View Poll Results: Is Sidney Crosby the best player in the NHL?
- 4. You may not vote on this poll
Results 1 to 2 of 2
05-18-09, 06:29 PM #1
Crosby taking game to another level
How many 21-year-olds in the world can claim to be the best in their profession? Actually, how many 21-year-olds are already working in a profession, let alone being the best at what they do?
Penguins captain Sidney Crosby is staking his claim as the worldís best hockey player at the young age of 21. His play and poise at such a young age has impressed his peers, including 16-year NHL veteran and linemate Bill Guerin.
"I didnít realize just how much he does it on a nightly basis. For a young guy to have that sort of consistency, to have that sort of focus is really impressive," Guerin said. "I know as a young player myself, the consistency part of the game was probably the hardest to get by. He already has that."
The 38-year-old Guerin has been equally amazed by Crosbyís leadership. Crosby became the youngest captain in NHL history at 19, and is the youngest captain to lead his team to the Stanley Cup Final at 20.
"Heís in that position being the captain of the team," Guerin said. "He provides us with a ton of leadership every night. Heís not always saying stuff in the locker room. Itís on the ice, thatís where he does his talking."
On the ice, Crosby has been clutch for the Penguins this postseason. He currently leads the NHL in points (21), goals (12) and power-play goals (5). And he saved his best performance for the biggest stage, with two goals and an assist in the decisive Game 7 showdown with the Washington Capitals.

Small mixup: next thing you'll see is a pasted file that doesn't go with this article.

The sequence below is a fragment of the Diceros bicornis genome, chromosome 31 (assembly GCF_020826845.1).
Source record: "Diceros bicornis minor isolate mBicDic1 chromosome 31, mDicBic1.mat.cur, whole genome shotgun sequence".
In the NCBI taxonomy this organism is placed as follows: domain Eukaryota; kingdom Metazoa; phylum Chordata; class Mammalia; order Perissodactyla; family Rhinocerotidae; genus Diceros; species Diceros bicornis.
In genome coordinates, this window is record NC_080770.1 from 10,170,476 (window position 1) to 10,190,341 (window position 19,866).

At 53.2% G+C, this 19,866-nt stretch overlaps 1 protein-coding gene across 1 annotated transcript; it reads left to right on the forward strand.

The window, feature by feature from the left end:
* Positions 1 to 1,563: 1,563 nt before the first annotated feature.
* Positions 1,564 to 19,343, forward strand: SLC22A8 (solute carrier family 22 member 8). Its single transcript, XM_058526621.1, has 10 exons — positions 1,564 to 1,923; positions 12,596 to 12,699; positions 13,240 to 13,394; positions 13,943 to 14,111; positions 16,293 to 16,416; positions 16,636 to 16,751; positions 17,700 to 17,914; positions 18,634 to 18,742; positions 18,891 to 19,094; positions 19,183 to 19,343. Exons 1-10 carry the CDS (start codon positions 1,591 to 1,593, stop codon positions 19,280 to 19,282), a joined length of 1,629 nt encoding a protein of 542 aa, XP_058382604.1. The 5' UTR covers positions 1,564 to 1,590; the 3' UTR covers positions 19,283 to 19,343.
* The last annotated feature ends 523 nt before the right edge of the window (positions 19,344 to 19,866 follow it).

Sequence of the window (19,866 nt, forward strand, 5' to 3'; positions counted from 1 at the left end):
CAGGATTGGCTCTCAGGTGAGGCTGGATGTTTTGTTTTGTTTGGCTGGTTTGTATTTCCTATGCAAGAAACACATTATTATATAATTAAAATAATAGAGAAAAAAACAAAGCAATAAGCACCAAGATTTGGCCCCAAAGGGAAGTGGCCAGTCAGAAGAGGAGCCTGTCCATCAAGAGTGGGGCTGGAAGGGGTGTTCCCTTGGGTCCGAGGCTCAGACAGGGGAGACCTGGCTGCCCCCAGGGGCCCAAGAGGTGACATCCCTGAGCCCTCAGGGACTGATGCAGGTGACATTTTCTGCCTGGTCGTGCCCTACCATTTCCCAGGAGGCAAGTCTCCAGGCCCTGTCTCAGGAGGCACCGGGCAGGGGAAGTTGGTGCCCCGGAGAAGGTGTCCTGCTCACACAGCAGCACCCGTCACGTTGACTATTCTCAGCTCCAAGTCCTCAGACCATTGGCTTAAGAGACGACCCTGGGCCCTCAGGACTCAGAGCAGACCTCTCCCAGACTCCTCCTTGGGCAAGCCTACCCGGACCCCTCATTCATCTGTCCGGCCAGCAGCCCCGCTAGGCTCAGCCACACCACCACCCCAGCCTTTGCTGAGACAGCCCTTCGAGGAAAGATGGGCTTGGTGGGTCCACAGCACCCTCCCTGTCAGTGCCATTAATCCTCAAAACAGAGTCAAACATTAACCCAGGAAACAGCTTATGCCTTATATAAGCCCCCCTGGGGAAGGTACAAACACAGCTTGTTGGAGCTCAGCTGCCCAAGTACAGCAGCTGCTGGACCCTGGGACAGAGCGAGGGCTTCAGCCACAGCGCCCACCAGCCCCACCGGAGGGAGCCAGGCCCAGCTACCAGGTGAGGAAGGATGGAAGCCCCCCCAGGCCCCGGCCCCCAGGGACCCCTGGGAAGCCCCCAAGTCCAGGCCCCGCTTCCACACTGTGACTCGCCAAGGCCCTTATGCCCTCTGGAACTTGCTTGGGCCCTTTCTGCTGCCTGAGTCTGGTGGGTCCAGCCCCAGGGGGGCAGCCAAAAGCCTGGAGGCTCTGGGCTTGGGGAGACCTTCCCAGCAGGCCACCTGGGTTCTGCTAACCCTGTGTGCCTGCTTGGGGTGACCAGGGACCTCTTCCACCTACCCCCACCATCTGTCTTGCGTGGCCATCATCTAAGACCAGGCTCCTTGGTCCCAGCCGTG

"Heís always been a tremendous leader in good and bad times. Right now, when he needs to be at his best, he is at his best," Maxime Talbot said. "For a fan, you saw him play against Washington, which was an unbelievable battle, a huge challenge for him, and he definitely stepped up."
"He seems to crank it up another notch," Guerin said. "You have to make sure you donít get caught just watching him. You try to get up there with him. He definitely has another gear. He makes things happen one way or another. Itís not just him passing the puck. He just makes things happen with the puck or without the puck."
Crosby is well known as a world-class playmaker. In fact, he is arguably the best set-up man in the league (along with teammate Evgeni Malkin). But for as much attention that is paid to Crosby making plays, he is one of the most underrated players in the League at finishing plays.
In his four NHL seasons, Crosby has posted 39, 36, 24 and 33 goals Ė his 24 goals occurred in a season in which he played only 53 games due to injury. And, as noted above, Crosby currently all postseason performers in goals and power-play goals in 13 games (more than Washingtonís Alex Ovechkin, the consensus top NHL sniper).
So while Crosby is receiving more attention now for his goal scoring, the Nova Scotia native claims he hasnít really altered his game.
"I havenít changed a whole lot," Crosby said. "I think Iíve played a little bit better. As a team, weíve played better as well. I think everybody benefits from that. For me, I donít think Iíve changed a whole lot. Iíve tried to improve my game a little bit more and make sure I was better."
Crosby has 10 goals in his last eight games, including his first career playoff hat trick in Game 2 against the Capitals. Crosby has followed an old NHL formula for scoring in the postseason Ė namely going to the net. The majority of his playoff goals have been scored within 10 feet of the cage.
"I think in general, thatís where you score a lot of goals in the playoffs because it is so tight," Crosby said. "Youíre not going to be able to beat guys one-on-one as much and get odd-man rushes. I think itís pretty clear to everyone thatís where youíll see a lot of pucks, especially at this time of year."